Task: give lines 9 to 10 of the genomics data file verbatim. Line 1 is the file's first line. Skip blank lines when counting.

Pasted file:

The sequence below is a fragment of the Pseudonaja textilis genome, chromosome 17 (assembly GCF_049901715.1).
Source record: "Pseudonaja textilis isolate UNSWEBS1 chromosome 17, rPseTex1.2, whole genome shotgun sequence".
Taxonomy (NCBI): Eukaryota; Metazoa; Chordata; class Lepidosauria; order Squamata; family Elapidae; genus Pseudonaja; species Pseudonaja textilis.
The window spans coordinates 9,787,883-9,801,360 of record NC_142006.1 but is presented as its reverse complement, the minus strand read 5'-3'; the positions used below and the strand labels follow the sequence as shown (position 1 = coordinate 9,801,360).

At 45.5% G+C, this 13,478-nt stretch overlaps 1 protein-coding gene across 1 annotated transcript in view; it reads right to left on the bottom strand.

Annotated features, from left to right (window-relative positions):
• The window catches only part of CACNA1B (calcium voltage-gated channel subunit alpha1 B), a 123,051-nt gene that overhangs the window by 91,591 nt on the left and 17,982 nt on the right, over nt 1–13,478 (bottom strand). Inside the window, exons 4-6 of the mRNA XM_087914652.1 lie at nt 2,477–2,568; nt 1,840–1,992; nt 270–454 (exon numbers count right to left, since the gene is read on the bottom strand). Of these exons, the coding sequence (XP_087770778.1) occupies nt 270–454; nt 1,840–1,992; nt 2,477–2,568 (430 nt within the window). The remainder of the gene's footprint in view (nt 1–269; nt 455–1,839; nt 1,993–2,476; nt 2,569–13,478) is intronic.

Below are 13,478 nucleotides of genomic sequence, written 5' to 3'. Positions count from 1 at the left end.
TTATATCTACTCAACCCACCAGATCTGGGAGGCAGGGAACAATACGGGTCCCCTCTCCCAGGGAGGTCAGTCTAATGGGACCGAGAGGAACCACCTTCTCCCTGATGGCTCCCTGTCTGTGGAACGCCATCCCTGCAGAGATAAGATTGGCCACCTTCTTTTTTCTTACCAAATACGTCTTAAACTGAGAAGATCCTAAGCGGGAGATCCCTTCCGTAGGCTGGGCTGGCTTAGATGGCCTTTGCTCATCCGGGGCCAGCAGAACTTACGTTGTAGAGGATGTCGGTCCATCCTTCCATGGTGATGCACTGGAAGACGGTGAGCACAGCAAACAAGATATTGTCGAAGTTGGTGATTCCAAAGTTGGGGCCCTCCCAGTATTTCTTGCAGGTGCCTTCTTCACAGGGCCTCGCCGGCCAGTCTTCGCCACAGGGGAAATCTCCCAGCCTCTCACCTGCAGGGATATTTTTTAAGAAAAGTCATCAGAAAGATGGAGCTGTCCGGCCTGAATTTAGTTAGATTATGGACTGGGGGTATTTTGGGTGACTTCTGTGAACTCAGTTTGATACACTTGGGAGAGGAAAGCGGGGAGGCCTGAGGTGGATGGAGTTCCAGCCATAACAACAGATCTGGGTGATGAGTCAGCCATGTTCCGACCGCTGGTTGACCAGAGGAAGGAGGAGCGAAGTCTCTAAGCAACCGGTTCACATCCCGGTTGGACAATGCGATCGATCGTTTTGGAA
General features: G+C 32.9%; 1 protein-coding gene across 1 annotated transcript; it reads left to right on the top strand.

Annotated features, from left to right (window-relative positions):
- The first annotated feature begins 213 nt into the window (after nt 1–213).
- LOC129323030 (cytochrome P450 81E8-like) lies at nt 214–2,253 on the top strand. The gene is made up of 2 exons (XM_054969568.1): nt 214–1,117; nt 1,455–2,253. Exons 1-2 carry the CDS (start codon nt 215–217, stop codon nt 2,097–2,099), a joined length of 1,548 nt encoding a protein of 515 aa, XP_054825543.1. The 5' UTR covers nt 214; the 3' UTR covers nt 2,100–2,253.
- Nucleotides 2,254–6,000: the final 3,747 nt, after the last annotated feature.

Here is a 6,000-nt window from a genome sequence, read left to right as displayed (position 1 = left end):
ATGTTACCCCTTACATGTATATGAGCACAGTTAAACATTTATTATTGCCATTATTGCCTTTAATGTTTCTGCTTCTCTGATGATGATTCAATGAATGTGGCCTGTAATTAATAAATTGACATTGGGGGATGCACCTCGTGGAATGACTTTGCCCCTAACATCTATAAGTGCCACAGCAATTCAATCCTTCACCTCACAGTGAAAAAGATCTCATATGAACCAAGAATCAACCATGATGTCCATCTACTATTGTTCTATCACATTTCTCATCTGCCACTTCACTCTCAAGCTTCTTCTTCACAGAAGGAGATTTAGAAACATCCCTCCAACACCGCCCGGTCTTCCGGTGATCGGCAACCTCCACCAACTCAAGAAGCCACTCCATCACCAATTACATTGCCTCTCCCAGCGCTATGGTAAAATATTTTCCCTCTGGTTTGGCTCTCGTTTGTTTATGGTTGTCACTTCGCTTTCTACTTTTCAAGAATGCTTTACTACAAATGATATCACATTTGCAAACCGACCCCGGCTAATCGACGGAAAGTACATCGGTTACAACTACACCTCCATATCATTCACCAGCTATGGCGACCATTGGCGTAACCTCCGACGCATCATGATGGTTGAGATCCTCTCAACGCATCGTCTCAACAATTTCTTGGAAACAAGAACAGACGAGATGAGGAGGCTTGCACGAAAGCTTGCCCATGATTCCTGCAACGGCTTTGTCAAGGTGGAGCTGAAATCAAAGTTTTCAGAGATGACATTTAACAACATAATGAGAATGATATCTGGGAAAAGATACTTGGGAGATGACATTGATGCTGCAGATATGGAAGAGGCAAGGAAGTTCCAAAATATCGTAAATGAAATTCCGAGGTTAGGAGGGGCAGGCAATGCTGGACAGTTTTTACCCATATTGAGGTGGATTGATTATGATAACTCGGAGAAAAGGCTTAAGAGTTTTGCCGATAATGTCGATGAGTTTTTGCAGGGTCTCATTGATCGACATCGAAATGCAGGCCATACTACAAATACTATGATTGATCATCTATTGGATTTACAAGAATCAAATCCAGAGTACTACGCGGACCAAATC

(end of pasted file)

TTATATCTACTCAACCCACCAGATCTGGGAGGCAGGGAACAATACGGGTCCCCTCTCCCAGGGAGGTCAGTCTAATGGGACCGAGAGGAACCACCTTCTCCCTGATGGCTCCCTGTCTGTGGAACGCCATCCCTGCAGAGATAAGATTGGCCACCTTCTTTTTTCTTACCAAATACGTCTTAAACTGAGAAGATCCTAAGCGGGAGATCCCTTCCGTAGGCTGGGCTGGCTTAGATGGCCTTTGCTCATCCGGGGCCAGCAGAACTTACGTTGTAGAGGATGTCGGTCCATCCTTCCATGGTGATGCACTGGAAGACGGTGAGCACAGCAAACAAGATATTGTCGAAGTTGGTGATTCCAAAGTTGGGGCCCTCCCAGTATTTCTTGCAGGTGCCTTCTTCACAGGGCCTCGCCGGCCAGTCTTCGCCACAGGGGAAATCTCCCAGCCTCTCACCTGCAGGGATATTTTTTAAGAAAAGTCATCAGAAAGATGGAGCTGTCCGGCCTGAATTTAGTTAGATTATGGACTGGGGGTATTTTGGGTGACTTCTGTGAACTCAGTTTGATACACTTGGGAGAGGAAAGCGGGGAGGCCTGAGGTGGATGGAGTTCCAGCCATAACAACAGATCTGGGTGATGAGTCAGCCATGTTCCGACCGCTGGTTGACCAGAGGAAGGAGGAGCGAAGTCTCTAAGCAACCGGTTCACATCCCGGTTGGACAATGCGATCGATCGTTTTGGAA
General features: G+C 32.9%; 1 protein-coding gene across 1 annotated transcript; it reads left to right on the top strand.